Types of Blood Pressure Medications

Prescription blood pressure drugs come in many classes.

Many blood pressure medications, known as antihypertensives, are available by prescription to lower high blood pressure, also known as hypertension. There are a variety of classes of high blood pressure medications and they include a number of different drugs.

Classes of blood pressure medications

Some of the major types of commonly prescribed cardiovascular medications are provided here.

  • For your information and reference, we have included generic names as well as major trade names (noted with a *) to help you identify what you may be taking. However, this information does not signify a recommendation or endorsement from the American Heart Association.
  • If your prescription medication isn’t on this list, remember that your health care professional and pharmacist are your best sources of information.
  • It's important to discuss all of the drugs you take with your health care professional and understand their desired effects and possible side effects.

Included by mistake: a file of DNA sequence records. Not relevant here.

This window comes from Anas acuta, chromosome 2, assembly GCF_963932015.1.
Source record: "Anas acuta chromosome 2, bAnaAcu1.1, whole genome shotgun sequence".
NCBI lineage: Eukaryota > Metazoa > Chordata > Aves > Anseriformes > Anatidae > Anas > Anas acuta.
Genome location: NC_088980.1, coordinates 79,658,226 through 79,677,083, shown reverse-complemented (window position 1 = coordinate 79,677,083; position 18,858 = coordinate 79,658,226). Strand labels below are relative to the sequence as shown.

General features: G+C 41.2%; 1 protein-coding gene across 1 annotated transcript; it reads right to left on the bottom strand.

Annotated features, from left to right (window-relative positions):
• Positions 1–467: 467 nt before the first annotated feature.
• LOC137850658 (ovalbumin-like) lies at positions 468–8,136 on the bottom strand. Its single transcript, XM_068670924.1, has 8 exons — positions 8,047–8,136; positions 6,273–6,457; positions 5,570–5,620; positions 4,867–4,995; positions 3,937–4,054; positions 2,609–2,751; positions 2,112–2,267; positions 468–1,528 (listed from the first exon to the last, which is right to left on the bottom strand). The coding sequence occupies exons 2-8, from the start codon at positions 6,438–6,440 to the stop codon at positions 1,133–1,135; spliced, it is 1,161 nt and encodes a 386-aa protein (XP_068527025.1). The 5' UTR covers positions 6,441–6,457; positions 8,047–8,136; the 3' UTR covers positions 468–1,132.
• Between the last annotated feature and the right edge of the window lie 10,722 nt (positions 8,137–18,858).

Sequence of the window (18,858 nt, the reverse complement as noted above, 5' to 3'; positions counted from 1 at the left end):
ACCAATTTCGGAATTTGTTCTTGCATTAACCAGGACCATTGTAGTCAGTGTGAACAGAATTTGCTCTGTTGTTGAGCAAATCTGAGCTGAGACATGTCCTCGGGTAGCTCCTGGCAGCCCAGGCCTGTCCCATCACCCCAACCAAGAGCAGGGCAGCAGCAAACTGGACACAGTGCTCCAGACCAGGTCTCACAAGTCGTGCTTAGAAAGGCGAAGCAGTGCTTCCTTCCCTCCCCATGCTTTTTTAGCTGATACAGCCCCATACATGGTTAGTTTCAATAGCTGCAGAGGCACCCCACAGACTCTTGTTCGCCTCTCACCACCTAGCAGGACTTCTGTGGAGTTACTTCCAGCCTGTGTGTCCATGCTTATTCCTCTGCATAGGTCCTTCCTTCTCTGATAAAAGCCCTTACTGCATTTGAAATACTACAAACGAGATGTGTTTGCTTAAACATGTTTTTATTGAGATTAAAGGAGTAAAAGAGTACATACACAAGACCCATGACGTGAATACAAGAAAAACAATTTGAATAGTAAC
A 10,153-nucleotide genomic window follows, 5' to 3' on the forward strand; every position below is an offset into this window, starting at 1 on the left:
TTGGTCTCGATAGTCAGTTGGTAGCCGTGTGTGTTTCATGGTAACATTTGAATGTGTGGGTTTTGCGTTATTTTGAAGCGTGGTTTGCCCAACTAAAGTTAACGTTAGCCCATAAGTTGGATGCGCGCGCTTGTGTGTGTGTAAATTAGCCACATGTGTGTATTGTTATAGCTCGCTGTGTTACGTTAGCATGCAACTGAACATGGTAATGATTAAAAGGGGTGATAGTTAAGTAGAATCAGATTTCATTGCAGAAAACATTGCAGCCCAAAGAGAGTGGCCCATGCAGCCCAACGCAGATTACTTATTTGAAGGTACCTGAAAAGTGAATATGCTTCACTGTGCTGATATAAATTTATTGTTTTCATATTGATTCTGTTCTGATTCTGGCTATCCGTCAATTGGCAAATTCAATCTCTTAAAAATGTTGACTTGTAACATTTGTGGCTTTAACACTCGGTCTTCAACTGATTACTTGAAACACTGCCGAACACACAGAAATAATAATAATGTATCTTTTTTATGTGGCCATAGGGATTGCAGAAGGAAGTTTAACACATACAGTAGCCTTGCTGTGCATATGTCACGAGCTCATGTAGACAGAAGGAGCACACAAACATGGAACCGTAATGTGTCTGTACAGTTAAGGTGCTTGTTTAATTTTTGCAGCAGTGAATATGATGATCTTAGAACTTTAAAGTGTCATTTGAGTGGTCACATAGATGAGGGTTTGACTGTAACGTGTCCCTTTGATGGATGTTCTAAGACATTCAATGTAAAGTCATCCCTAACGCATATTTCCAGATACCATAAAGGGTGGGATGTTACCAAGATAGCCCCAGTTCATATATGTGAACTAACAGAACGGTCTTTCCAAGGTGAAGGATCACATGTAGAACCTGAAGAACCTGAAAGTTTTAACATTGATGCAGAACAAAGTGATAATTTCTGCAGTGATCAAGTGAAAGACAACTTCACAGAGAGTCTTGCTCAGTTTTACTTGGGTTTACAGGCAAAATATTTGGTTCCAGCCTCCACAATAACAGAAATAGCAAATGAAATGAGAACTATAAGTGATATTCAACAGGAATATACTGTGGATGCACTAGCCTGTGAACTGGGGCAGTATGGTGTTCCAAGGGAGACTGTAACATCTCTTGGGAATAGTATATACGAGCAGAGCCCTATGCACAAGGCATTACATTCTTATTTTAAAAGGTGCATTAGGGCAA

• Never stop taking a medication and never change your dose or frequency without first consulting your doctor. If you have an illness, you may wish to discuss your medications with your health care professional.
  • If you have been prescribed blood pressure medication, consult your health care professional prior to conception if you are considering pregnancy or if there is a chance you could become pregnant. If you discover that you are pregnant consult your health care professional as soon as possible to determine the safest medication for you at this time. 

The classes of blood pressure medications include:


Diuretics help the body get rid of excess sodium (salt) and water and help control blood pressure. They are often used in combination with additional prescription therapies.

Generic name Common brand names
Thiazide diuretics
chlorthalidone Hygroton*
hydrochlorothiazide Esidrix*, Hydrodiuril*, Microzide*
indapamide Lozol*
metolazone Mykrox*, Zaroxolyn*
Potassium-sparing diuretics
amiloride hydrochloride Midamar*
spironolactone Aldactone*
triamterene Dyrenium*
eplerenone   Inspra*
Loop diuretic
furosemide Lasix*
bumetanide Bumex*
torsemide Demandex*, SOAANZ*
Combination diuretics
amiloride hydrochloride + hydrochlorothiazide Moduretic*